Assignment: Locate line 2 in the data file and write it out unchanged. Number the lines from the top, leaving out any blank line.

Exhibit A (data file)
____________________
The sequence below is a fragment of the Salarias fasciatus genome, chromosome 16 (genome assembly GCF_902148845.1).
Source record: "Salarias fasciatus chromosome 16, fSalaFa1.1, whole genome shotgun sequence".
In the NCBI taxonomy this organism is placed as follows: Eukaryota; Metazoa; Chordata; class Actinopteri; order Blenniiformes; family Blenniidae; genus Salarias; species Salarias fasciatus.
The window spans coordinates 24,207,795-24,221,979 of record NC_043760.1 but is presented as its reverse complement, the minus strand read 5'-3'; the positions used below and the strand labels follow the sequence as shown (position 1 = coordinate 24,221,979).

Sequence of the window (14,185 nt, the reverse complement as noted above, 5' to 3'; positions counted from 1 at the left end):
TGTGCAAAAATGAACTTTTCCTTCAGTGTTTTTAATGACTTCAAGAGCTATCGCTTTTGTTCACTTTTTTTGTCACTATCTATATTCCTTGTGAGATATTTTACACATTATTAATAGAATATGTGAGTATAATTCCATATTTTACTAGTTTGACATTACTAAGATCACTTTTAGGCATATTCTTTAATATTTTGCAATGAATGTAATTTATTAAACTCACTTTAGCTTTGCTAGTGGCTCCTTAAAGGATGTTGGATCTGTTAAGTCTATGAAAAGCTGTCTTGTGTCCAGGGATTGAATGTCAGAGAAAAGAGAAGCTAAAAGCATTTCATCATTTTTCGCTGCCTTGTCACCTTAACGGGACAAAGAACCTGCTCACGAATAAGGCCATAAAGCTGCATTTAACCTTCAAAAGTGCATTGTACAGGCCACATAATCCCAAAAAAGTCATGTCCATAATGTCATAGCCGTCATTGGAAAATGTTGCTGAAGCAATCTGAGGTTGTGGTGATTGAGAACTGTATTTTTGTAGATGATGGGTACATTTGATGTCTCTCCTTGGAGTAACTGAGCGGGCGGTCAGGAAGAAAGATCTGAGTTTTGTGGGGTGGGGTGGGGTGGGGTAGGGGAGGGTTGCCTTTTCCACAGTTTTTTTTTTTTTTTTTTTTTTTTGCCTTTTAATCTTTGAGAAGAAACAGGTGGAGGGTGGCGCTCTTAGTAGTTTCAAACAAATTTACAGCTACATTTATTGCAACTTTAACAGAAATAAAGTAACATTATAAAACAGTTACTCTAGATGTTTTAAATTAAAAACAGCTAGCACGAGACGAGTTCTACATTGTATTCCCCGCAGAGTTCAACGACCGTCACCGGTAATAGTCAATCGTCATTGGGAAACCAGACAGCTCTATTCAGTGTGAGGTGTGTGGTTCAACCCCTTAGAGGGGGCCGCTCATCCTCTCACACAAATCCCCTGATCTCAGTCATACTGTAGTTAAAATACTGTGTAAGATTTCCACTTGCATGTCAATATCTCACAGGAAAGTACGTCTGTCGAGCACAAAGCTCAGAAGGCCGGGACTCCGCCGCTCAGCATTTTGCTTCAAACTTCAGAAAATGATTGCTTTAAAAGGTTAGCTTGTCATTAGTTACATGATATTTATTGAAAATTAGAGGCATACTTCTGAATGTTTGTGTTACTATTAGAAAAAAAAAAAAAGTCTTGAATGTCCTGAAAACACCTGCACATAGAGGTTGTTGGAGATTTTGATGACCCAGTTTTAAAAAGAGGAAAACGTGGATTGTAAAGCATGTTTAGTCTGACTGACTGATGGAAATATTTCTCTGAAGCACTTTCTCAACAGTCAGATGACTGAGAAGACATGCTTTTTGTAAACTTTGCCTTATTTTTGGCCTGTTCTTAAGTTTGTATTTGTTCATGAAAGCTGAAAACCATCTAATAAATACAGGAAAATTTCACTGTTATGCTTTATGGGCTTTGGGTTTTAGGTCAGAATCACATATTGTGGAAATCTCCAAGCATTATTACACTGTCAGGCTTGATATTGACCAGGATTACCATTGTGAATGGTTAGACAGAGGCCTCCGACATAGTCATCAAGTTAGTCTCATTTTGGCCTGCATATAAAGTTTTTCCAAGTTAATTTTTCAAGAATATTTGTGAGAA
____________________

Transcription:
Source record: "Salarias fasciatus chromosome 16, fSalaFa1.1, whole genome shotgun sequence".